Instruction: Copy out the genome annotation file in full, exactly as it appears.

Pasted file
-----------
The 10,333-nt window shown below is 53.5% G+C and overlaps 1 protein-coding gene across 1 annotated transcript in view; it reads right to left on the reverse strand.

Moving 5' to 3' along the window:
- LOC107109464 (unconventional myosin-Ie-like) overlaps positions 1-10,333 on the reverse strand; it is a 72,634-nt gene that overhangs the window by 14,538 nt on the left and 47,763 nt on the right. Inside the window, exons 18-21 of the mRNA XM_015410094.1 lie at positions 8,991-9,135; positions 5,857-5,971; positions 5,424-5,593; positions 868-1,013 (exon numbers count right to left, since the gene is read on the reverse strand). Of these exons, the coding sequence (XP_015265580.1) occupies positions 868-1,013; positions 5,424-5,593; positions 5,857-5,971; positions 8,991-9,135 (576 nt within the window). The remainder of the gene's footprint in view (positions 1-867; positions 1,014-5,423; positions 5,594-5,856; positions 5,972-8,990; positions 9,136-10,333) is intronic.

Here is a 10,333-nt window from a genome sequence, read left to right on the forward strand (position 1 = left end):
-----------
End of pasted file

The 10,333-nt window shown below is 53.5% G+C and overlaps 1 protein-coding gene across 1 annotated transcript in view; it reads right to left on the reverse strand.

Moving 5' to 3' along the window:
- LOC107109464 (unconventional myosin-Ie-like) overlaps positions 1-10,333 on the reverse strand; it is a 72,634-nt gene that overhangs the window by 14,538 nt on the left and 47,763 nt on the right. Inside the window, exons 18-21 of the mRNA XM_015410094.1 lie at positions 8,991-9,135; positions 5,857-5,971; positions 5,424-5,593; positions 868-1,013 (exon numbers count right to left, since the gene is read on the reverse strand). Of these exons, the coding sequence (XP_015265580.1) occupies positions 868-1,013; positions 5,424-5,593; positions 5,857-5,971; positions 8,991-9,135 (576 nt within the window). The remainder of the gene's footprint in view (positions 1-867; positions 1,014-5,423; positions 5,594-5,856; positions 5,972-8,990; positions 9,136-10,333) is intronic.

Here is a 10,333-nt window from a genome sequence, read left to right on the forward strand (position 1 = left end):